In such narrowed and unhappy circumstances, our ordinary fear of death – whether through murder or manslaughter, or otherwise – can become entirely beside the point. Rather than fearing a premature death, and demanding the state’s protection from harm, we might quite reasonably fear going on with no ability to bring our burdensome existence to an end. If, in those dire circumstances, the criminal law prevents others from helping us to die, it is no longer protecting us from something that we fear. It is, instead, operating perversely. It’s operating to remove any remaining control of our own fates. It’s operating to add to the things that we reasonably fear.

The criminal law exists chiefly, and least controversially, to protect us from harmful actions by others. In some situations, of course, it does operate paternalistically to protect us from the results of our own choices, but I suggest we not be sanguine about the existence of paternalistic laws. Generally speaking, they insult us, infantilise us, and infringe our autonomy. We should subject them to the glare of sceptical scrutiny.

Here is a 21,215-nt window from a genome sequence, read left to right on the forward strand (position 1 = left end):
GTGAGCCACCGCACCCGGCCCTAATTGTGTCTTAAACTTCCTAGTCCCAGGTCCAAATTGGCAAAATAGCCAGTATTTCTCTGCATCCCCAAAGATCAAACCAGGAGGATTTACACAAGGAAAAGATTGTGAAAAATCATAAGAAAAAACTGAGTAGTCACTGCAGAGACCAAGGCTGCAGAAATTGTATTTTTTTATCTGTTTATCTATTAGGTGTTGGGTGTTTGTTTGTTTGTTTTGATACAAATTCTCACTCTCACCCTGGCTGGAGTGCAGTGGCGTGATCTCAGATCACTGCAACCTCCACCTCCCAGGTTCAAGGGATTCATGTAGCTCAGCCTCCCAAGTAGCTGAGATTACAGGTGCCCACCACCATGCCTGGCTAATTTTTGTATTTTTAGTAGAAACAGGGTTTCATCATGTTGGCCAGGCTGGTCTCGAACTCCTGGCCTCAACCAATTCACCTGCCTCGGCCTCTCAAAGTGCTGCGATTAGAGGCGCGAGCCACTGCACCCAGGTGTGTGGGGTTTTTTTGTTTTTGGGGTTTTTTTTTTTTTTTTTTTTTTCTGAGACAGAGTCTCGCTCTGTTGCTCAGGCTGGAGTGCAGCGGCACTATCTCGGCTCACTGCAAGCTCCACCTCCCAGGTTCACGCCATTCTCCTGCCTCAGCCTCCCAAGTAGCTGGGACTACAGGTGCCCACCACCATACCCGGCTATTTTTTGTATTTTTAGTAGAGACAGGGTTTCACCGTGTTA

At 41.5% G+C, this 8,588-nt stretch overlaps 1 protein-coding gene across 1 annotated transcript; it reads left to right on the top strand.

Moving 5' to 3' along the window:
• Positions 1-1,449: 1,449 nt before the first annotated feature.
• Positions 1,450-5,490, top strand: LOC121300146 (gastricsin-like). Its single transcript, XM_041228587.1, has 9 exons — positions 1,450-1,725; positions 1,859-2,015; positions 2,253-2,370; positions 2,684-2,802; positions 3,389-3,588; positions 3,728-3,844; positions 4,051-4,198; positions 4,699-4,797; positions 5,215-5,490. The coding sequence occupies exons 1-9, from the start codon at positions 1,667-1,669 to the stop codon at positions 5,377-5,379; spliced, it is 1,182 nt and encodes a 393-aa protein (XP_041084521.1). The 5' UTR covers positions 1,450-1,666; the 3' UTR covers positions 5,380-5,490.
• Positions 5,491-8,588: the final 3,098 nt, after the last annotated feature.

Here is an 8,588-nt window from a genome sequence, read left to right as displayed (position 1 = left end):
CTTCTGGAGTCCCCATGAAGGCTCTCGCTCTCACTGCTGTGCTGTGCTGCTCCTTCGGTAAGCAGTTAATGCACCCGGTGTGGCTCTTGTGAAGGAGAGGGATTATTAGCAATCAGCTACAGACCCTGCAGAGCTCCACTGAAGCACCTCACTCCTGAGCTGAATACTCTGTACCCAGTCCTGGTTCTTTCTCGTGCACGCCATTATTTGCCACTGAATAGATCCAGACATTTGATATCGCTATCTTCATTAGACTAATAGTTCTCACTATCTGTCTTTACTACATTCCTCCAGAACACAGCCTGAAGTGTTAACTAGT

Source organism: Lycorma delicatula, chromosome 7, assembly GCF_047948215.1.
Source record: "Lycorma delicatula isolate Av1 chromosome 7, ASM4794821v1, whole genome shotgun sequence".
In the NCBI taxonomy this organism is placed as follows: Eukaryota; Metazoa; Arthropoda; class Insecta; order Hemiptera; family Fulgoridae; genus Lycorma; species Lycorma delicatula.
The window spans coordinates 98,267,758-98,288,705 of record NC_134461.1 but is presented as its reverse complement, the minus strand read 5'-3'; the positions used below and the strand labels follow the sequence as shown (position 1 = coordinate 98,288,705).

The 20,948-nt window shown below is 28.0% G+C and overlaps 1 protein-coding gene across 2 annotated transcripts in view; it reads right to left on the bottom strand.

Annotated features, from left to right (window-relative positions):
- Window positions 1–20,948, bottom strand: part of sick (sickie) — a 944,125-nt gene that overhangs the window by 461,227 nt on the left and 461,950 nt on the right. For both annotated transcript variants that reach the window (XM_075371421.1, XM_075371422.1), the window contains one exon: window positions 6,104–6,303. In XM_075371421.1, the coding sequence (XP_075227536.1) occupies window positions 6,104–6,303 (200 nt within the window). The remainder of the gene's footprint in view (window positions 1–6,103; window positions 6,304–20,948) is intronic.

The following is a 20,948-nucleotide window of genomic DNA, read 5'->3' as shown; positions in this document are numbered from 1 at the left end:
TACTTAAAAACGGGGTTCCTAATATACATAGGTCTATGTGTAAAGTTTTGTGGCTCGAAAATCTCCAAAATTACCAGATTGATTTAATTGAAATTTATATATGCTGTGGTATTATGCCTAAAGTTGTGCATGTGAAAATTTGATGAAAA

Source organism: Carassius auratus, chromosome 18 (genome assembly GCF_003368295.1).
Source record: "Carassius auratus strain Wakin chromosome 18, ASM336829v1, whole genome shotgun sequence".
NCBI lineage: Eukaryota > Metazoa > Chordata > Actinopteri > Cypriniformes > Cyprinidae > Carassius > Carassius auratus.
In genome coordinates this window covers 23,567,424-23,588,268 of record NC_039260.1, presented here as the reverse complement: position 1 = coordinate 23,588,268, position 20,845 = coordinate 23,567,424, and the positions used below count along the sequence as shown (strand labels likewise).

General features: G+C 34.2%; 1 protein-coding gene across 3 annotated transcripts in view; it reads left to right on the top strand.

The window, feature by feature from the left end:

Sometimes, I accept, we have reasons to welcome specific paternalistic legislation. However, paternalistic laws should be exceptional, rather than routine, and any government interference with our self-regarding choices had better be as limited as the practicalities allow. In fact, some special features of a situation had better be adduced to justify the restriction on our choices, especially where the interference turns out to be significant in reducing our sphere of autonomy.

When state power compels us to live on well past a point where life became burdensome – perhaps humiliating and joyless, perhaps also agonisingly painful – that is a radical denial of our autonomy. Such laws are disrespectful to us. We have every reason to chafe against this kind of “protection” from our own choices.